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On the Making of ‘Aftermath,’ the Controversial Polish Film Now Opening in the U.S.

What drove a veteran producer to champion—against all odds—a thriller on Polish-Jewish relations

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Józek (Maciej Stuhr) watches his cemetery of exhumed Jewish gravestones go up in flames. (Menemsha Films)


Last year, a film was released in Poland that was so controversial it was banned in some towns. Opening in New York on Friday and Los Angeles later this month, Pokłosie—or, Aftermath—is a thriller that tells the story of a rural farmer on a mission. At night, Józek Kalina digs up Jewish grave markers that were looted from a local cemetery and used by fellow villagers in their roads and gardens. Józek is trying to give the village’s Jewish dead a proper burial, but there’s a high cost to his activity. His wife has left him and taken the children, and his neighbors are reacting with growing menace.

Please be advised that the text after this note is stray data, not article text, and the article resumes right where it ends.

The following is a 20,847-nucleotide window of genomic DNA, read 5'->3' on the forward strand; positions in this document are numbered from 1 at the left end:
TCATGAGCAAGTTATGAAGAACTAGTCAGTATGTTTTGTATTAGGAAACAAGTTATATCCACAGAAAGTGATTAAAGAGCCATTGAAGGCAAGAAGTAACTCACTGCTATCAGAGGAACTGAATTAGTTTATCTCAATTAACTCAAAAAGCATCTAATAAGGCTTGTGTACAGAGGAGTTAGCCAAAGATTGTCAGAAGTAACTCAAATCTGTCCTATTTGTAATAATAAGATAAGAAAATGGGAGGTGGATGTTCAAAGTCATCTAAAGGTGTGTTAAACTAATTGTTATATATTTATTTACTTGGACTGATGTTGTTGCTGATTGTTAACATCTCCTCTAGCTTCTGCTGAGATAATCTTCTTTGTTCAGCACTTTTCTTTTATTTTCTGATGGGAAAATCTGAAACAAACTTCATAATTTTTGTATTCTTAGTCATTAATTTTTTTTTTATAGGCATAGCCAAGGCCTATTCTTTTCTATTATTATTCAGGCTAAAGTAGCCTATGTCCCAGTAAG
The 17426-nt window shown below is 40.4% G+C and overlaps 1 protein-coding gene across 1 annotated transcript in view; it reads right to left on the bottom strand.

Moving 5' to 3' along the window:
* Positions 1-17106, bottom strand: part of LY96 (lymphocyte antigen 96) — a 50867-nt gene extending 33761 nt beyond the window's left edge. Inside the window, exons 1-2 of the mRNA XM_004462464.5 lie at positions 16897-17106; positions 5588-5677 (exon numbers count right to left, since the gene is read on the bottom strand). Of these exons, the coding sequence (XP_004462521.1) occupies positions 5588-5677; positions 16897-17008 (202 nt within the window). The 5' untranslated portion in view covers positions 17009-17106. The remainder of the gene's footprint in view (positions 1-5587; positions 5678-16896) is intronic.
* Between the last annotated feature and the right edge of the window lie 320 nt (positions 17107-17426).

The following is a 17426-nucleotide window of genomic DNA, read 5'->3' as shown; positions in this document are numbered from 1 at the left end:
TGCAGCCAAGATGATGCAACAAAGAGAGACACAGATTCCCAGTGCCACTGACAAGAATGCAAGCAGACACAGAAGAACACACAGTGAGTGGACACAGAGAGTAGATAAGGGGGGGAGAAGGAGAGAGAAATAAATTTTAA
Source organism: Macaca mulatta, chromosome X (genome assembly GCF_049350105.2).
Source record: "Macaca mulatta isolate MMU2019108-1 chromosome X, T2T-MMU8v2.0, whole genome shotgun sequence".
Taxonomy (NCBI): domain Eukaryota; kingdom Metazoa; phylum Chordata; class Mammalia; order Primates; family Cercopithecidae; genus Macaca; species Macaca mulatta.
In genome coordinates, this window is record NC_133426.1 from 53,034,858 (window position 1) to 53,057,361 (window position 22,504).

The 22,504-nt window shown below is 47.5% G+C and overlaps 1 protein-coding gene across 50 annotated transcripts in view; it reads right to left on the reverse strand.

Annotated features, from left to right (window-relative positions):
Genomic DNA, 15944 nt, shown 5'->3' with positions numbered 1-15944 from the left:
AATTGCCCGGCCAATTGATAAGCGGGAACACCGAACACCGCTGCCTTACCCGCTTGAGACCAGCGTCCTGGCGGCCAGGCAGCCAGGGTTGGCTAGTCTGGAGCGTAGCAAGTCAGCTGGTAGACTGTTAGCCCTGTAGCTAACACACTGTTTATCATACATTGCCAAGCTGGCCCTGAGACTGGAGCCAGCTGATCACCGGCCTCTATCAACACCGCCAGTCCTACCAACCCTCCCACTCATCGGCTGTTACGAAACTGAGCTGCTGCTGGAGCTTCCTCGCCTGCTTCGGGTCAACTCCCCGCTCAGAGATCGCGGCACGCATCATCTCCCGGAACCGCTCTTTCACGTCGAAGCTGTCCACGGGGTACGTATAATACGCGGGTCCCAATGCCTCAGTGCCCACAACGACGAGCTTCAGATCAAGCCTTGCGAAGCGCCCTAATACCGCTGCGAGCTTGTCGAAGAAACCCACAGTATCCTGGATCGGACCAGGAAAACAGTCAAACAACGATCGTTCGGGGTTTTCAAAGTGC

The film is brutal and haunting, invoking the horrors of the Holocaust and bringing up unsettling questions about the relationship between Jews and Poles during World War II and about Poles’ willingness to grapple with the darker side of that history. These questions are so uncomfortable, in fact, that the Polish actor playing Józek received death threats for his performance.

Aftermath took more than seven years to get made—funders were leery of stirring up discomfiting history. But made it got, thanks to the persistence and vision of director Władysław Pasikowski and producer Dariusz Jabłoński. Jabłoński (who has worked on acclaimed films including Decalogue and Photographer), joins Vox Tablet host Sara Ivry to talk about the challenges of seeing the project through (they include the logistics of growing, and then destroying, a wheat field), and about what was most encouraging, and discouraging, about the public reaction to the film.

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On the Making of ‘Aftermath,’ the Controversial Polish Film Now Opening in the U.S.

What drove a veteran producer to champion—against all odds—a thriller on Polish-Jewish relations

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